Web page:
Mass Readings – 5th Sunday of Easter

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Catholic Inspiration Archives


Daily Mass: Friendship with God, built on love. Catholic Inspiration

This beautiful passage from the Gospel of John offers a profound reflection on the nature of God’s love for our lives.  Flowing from the Father, divine love is meant to touch our hearts and pass through us into the diverse relationships of daily life.

Mass Readings – Feast of St. Matthias, Apostle

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Catholic Inspiration Archives


Daily Mass: Put first things first…love God and one another! Catholic Inspiration

Jesus takes the 10 Commandments and simplifies them down to two.  This focus allows us to concentrate our efforts on what is most important in the life of faith: loving God and one another.

Mass Readings – Friday of the 3rd Week of Lent

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Archive of Fr. Andrew’s Podcasts


30th Sunday of the Year: Love.

Study:  Reflect on some people who live their faith through their loving thoughts, words, and actions.

Pray:  Is there a person or situation in your life that calls for greater charity?  Ask the Lord for the wisdom and guidance to do it.

Serve:  Is there someone in your life right now who would benefit from your time, attention, and/or effort?  How can you help?

Mass Readings – 30th Sunday of the Year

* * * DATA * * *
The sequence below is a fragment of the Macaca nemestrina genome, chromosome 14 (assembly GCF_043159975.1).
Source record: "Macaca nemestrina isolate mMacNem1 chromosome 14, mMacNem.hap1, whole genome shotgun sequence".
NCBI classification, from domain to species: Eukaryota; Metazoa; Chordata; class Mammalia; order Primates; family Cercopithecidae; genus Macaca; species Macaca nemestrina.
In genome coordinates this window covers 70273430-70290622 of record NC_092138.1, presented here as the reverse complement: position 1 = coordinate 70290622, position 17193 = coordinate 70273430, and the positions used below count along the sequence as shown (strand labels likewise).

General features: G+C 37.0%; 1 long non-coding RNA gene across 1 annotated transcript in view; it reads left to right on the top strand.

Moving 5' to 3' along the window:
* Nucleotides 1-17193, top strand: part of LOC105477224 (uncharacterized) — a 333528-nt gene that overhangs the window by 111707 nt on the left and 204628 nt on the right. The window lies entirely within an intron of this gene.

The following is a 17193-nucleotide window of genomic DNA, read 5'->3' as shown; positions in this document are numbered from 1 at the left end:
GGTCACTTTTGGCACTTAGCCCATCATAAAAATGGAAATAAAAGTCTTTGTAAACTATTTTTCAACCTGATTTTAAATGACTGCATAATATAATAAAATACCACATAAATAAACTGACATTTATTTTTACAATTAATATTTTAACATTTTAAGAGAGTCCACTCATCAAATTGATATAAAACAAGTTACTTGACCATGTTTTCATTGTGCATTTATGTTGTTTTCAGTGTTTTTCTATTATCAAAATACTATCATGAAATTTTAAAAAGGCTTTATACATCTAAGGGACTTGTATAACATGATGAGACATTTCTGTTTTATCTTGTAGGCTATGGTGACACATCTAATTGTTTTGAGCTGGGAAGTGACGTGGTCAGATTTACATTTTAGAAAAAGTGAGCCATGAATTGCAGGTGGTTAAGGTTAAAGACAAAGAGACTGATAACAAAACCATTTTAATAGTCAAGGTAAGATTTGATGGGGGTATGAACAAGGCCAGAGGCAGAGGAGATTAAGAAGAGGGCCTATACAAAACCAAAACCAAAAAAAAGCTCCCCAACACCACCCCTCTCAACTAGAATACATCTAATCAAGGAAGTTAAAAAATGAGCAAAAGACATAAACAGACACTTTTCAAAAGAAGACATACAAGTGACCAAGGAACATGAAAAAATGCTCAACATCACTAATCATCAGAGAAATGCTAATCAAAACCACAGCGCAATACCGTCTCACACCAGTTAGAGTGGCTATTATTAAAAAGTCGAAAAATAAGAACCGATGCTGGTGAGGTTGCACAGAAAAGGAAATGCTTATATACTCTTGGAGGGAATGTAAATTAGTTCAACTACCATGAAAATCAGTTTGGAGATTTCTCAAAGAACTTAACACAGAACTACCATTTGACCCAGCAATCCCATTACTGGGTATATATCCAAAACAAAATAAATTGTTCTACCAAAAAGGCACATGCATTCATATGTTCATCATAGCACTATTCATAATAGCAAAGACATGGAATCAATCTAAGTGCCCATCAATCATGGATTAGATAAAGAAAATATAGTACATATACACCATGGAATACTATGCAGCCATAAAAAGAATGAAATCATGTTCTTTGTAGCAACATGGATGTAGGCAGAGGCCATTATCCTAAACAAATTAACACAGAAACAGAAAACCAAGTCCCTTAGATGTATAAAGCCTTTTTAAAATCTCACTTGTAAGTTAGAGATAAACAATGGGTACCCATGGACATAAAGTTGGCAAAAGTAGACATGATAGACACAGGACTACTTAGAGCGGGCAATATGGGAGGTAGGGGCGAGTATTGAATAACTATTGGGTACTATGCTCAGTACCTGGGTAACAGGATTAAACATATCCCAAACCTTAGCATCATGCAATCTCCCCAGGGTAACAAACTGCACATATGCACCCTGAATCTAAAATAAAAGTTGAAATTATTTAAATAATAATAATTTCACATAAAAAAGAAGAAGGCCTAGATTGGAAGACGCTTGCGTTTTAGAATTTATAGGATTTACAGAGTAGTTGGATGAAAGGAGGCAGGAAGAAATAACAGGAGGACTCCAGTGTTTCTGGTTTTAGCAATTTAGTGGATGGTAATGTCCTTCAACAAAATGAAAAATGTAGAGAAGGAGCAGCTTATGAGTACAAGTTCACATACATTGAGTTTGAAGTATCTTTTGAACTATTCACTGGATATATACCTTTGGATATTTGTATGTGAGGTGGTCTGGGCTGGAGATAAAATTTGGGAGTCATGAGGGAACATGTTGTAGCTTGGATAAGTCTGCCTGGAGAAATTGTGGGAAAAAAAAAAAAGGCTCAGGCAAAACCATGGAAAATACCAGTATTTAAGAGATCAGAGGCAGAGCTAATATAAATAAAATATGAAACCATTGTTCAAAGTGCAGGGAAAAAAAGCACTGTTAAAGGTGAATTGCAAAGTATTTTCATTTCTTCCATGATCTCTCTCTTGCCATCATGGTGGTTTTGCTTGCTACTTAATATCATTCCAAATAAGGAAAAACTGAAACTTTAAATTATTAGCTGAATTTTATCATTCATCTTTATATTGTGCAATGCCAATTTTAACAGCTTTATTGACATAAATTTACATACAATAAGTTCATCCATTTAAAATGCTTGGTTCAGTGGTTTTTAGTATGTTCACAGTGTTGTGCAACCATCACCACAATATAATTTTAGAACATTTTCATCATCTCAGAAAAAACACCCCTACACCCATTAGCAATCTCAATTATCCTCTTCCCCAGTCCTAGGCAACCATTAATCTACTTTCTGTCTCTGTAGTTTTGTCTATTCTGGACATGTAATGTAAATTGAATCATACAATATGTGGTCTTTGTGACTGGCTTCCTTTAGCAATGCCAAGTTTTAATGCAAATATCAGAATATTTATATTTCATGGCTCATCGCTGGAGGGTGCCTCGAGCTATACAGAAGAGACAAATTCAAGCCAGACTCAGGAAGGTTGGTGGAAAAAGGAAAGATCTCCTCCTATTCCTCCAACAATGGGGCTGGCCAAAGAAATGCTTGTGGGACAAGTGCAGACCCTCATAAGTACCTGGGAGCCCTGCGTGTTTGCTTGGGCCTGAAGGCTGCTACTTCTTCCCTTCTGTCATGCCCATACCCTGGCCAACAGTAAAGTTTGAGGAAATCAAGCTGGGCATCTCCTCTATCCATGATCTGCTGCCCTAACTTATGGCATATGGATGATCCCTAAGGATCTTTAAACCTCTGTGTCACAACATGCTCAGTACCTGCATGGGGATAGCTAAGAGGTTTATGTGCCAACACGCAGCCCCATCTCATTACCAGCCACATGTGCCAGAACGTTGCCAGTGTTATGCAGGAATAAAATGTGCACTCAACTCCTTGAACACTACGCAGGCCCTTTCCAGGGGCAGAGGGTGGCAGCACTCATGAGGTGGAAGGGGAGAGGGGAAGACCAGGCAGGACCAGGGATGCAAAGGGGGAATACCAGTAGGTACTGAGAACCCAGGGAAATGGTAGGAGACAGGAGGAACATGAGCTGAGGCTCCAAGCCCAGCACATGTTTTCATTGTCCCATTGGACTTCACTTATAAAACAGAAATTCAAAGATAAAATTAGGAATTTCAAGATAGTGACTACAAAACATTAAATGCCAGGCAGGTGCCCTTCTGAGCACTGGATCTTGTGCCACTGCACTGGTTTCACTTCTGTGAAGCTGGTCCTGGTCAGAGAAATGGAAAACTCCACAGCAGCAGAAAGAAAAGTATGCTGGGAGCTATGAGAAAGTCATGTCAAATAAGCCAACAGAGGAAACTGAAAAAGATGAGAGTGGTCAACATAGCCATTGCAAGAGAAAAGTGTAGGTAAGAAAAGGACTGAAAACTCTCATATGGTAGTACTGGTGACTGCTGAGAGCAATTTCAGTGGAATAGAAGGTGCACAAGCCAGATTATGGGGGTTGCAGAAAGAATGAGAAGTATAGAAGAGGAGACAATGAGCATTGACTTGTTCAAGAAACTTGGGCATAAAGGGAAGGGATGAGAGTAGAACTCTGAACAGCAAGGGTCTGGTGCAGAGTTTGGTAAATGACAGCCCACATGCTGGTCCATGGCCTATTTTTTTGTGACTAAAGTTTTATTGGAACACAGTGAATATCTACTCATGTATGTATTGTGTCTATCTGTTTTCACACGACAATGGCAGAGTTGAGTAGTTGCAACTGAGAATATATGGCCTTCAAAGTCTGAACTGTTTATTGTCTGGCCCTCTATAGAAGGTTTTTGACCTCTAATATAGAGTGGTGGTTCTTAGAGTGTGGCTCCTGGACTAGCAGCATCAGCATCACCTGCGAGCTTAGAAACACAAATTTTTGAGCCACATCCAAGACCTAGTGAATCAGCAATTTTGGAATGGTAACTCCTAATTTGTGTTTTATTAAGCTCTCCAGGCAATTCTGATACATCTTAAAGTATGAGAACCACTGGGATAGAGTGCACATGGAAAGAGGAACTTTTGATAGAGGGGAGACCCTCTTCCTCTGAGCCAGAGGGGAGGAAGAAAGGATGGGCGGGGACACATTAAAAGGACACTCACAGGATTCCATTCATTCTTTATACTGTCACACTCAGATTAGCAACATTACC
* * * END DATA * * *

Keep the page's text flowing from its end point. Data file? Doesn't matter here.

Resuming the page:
What is the central and most important part of being a Christian? What should be the focus around which we build our lives?

The answer is explicit: LOVE.

Jesus takes the two commands, love of God and love of neighbor and links them as the heart of the Christian message – from which the teaching of the entire Scriptures finds its soul. Love is the sign of the Church, it is the proof of faith, and it is the reality which reveals to others the depth of our commitment as disciples of Jesus Christ.

But what do these commands mean for us? After all, the question for each of us is “How does the law of Love affect me? How do these commands shape my life?”
I look at this from three different angles:

* By how I THINK.
* By how I SPEAK.
* By how I ACT.

In other words, do my thoughts, words, and actions reveal the law of love in my life? When I look at myself in each of these areas do I measure up with the commands of Jesus?

Imagine that each of these parts of life could be made into a movie. I see myself watching “The Thoughts of Fr. Andrew,” followed by “The Words of Fr. Andrew,” and then “The Actions of Fr. Andrew.” Do I like what I see on the screen?

When we come to the end of our lives, I doubt if many of us will wish we had worked more, or earned more money, or bought more things. In the end I expect most of us will wish we had spent more time loving the people in our lives – through what we thought, said, and did.

This love, which comes from God, is intended for us to share while we are here on earth. Our faith tells us that one day the Lord will call us home. On that day may we find ourselves prepared; having loved one another in this life we will then step into eternal Love in the Kingdom of Heaven.

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Archive of Fr. Andrew’s Podcasts

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Note: This blog was first published on October 20, 2014.